Europe Reports

Pipe Coatings Market Offers Growth Opportunities

By Sean Milmo, European Correspondent | June 9, 2011

Europe’s need for secure energy supplies is making it increasingly dependent on imported natural gas, which is a big boost to companies producing coatings and their raw materials for steel pipelines.

By 2030 around 70 percent of the Europe’s energy requirements is predicted to come from abundant reserves of gas in Russia, the Artic and the neighboring areas of southeast Asia and North Africa. Also to the European Union’s 27 member states, gas has the added attraction of having lower CO2 emissions than other fossil fuels so it will help the EU fulfil its commitments to reduce greenhouse gases.

To supply this gas to the densely populated areas of Western Europe long-distance steel pipelines covered externally and internally with large quantities of anti-corrosion coatings are having to be built. In addition increasingly sophisticated coatings are required for piping for the production of gas, as well as oil, from deep reservoirs in the North Sea, Siberia and the Artic.

The first phase of a  €7.4 billion ($10.4 billion), 1,224-kilometer gas pipeline, called Nord Stream, from Russia under the Baltic Sea to northwest Europe was completed earlier this year with the second and final phase due to be finished in late 2012.

In addition even longer gas pipelines are being planned to deliver gas from Russia and southeast Asia to parts of eastern and southern Europe.

Demand in Europe for pipeline coatings now accounts for 19 percent of the world’s total of around $5 billion, second to Asia with a 23 percent share but higher than North America with 17 percent, according to a report on the global steel pipe coatings market by Applied Market Information (AMI), a market research company in Bristol, England. 

Steel pipeline coatings are becoming one of the Europe’s fastest growing major coatings sectors. Coatings make up around one to three percent of the total cost of a pipeline.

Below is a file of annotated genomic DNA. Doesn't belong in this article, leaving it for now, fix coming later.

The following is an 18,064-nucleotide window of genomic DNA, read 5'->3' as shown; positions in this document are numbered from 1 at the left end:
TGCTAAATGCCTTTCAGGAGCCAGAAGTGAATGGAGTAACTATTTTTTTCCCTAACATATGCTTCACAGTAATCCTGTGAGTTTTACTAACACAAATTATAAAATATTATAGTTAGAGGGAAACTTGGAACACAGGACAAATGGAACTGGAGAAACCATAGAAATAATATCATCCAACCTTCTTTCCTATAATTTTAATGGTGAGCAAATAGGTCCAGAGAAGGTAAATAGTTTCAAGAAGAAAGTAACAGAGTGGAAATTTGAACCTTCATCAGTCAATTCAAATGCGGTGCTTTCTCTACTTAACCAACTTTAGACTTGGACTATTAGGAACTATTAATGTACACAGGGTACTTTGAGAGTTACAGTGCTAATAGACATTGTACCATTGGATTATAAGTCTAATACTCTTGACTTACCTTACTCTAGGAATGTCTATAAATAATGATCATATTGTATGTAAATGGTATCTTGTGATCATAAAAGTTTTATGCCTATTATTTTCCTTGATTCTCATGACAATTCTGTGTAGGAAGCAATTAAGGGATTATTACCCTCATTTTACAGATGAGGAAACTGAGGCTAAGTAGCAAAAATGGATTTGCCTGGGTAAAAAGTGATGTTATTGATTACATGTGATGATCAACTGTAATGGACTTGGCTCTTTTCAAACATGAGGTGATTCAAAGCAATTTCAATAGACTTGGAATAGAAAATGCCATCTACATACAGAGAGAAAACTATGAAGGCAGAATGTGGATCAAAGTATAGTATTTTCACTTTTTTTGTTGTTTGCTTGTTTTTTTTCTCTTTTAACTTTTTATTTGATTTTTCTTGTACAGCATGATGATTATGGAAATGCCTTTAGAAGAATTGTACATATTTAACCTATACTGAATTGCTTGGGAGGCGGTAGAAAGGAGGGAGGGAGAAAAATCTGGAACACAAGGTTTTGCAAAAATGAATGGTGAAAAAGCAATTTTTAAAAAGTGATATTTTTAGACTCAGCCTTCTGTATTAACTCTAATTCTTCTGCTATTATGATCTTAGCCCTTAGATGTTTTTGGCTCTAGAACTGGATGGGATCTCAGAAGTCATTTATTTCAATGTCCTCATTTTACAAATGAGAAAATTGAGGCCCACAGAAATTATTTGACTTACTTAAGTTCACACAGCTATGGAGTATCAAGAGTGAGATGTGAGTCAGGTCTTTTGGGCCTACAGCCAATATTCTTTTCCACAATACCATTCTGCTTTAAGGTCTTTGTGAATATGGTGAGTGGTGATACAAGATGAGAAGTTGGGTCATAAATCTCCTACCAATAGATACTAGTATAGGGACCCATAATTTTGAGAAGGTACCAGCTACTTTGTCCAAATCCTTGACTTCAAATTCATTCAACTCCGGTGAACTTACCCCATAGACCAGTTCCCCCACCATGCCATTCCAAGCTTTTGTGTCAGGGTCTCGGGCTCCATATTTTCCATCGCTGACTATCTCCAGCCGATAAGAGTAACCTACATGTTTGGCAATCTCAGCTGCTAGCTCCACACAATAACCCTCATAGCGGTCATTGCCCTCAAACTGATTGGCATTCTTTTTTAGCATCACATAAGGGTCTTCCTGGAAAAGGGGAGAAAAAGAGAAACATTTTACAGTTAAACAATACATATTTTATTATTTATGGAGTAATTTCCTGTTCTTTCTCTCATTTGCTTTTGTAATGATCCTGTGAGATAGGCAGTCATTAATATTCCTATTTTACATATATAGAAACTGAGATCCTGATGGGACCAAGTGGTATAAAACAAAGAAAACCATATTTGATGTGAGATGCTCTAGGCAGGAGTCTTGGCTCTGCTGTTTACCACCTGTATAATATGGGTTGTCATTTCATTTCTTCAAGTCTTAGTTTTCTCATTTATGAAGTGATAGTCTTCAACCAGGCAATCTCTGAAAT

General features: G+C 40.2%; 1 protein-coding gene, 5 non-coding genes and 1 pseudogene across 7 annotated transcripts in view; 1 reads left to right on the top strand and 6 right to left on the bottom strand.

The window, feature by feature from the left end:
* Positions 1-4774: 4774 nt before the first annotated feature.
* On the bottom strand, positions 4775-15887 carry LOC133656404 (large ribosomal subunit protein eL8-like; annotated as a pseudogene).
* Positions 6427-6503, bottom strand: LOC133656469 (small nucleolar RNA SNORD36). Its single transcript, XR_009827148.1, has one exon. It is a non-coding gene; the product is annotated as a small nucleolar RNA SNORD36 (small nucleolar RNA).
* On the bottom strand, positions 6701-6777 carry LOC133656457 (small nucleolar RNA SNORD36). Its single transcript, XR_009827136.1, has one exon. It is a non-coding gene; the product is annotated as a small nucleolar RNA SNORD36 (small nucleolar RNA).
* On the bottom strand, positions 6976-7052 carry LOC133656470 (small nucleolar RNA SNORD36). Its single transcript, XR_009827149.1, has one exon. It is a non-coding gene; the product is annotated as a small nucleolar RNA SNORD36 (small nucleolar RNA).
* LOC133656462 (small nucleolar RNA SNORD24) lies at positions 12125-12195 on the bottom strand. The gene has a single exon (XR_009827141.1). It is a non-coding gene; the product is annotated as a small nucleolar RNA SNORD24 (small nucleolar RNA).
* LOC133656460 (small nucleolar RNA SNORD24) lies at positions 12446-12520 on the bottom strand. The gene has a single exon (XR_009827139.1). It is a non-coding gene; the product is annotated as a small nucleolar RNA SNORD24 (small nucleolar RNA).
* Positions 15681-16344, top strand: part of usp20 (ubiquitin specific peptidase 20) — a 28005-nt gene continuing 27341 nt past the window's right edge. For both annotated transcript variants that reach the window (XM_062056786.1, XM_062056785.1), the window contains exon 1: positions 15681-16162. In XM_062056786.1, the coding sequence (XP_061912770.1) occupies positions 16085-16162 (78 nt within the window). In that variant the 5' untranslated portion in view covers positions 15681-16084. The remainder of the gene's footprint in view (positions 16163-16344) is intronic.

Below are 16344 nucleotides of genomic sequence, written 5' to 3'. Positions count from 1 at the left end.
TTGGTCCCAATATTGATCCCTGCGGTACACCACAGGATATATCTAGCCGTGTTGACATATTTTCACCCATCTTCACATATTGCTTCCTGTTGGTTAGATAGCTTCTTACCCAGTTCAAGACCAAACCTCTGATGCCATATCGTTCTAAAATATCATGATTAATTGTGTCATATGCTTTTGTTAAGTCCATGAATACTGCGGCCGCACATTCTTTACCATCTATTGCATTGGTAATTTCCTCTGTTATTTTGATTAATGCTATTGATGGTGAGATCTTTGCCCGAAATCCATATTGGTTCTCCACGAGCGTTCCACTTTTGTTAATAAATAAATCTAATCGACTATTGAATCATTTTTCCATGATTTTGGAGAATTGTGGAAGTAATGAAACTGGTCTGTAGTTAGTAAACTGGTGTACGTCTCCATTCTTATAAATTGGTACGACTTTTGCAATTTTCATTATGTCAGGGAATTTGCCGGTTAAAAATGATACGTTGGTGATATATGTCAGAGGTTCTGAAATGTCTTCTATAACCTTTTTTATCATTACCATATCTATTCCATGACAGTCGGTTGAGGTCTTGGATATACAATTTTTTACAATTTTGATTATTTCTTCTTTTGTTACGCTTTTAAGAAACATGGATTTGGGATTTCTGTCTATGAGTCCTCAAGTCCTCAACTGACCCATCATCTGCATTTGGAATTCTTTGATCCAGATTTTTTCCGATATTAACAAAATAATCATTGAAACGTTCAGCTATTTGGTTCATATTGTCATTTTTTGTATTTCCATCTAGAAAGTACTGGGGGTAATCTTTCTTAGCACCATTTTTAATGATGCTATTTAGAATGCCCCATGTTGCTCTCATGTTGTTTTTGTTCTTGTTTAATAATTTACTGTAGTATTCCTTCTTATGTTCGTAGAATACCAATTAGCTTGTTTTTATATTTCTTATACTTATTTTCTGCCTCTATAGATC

“Demand for pipeline coatings in Europe is not increasing as fast as that in Asia where it is at a double digit level, while in Europe it is around the middle single digit level,” said Noru Tsalic, an AMI consultant. “But steel pipeline coatings demand in Europe is higher than the average for coatings as a whole in Europe and well above current GDP levels in most of the region. Furthermore this strong demand is likely to continue for some years because of the many more gas pipelines being planned.”

The European market for steel pipeline coatings is supplied by two groups, integrated pipeline makers who have their own coatings operations and independents who specialize in coatings formulations and raw materials as well as services related to them.

However the independents with their expertise in coatings chemistry and in the on-site or field application of coatings are able to take advantage of the increasing need for more complex technologies.

With the Nord Stream project, two integrated pipe suppliers—Europipe of Germany and OMK of Russia—are providing the primary external and internal coatings. But the intricate task of applying concrete coatings to the pipes across the Baltic Sea to make them heavy enough to sink to the seabed is being done by the independent EUPEC Pipecoatings of France. It has organized the logistics of having the concrete coatings applied in specially constructed coatings plants in two Baltic Sea ports.